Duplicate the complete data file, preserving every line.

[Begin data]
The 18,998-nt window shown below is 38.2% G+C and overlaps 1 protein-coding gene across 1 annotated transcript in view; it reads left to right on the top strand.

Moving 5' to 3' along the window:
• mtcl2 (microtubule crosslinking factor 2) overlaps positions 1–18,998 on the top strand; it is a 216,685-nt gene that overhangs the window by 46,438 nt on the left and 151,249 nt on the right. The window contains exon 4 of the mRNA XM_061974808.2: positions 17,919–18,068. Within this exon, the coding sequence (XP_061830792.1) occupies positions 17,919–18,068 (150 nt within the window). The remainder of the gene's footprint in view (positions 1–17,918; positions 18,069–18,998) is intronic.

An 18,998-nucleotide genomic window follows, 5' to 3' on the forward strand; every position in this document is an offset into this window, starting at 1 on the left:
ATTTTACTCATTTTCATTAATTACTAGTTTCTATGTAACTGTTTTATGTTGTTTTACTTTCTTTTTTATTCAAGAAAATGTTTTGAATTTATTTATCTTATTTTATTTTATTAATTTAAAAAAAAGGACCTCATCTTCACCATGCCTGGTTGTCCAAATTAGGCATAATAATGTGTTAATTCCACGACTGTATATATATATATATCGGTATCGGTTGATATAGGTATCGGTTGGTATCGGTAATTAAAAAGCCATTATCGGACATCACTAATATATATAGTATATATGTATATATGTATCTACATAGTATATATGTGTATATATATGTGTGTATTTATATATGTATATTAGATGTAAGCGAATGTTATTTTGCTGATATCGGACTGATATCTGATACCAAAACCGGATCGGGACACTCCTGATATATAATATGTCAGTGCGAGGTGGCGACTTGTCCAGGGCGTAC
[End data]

The 18,998-nt window shown below is 38.2% G+C and overlaps 1 protein-coding gene across 1 annotated transcript in view; it reads left to right on the top strand.

Moving 5' to 3' along the window:
• mtcl2 (microtubule crosslinking factor 2) overlaps positions 1–18,998 on the top strand; it is a 216,685-nt gene that overhangs the window by 46,438 nt on the left and 151,249 nt on the right. The window contains exon 4 of the mRNA XM_061974808.2: positions 17,919–18,068. Within this exon, the coding sequence (XP_061830792.1) occupies positions 17,919–18,068 (150 nt within the window). The remainder of the gene's footprint in view (positions 1–17,918; positions 18,069–18,998) is intronic.

An 18,998-nucleotide genomic window follows, 5' to 3' on the forward strand; every position in this document is an offset into this window, starting at 1 on the left:
ATTTTACTCATTTTCATTAATTACTAGTTTCTATGTAACTGTTTTATGTTGTTTTACTTTCTTTTTTATTCAAGAAAATGTTTTGAATTTATTTATCTTATTTTATTTTATTAATTTAAAAAAAAGGACCTCATCTTCACCATGCCTGGTTGTCCAAATTAGGCATAATAATGTGTTAATTCCACGACTGTATATATATATATATCGGTATCGGTTGATATAGGTATCGGTTGGTATCGGTAATTAAAAAGCCATTATCGGACATCACTAATATATATAGTATATATGTATATATGTATCTACATAGTATATATGTGTATATATATGTGTGTATTTATATATGTATATTAGATGTAAGCGAATGTTATTTTGCTGATATCGGACTGATATCTGATACCAAAACCGGATCGGGACACTCCTGATATATAATATGTCAGTGCGAGGTGGCGACTTGTCCAGGGCGTAC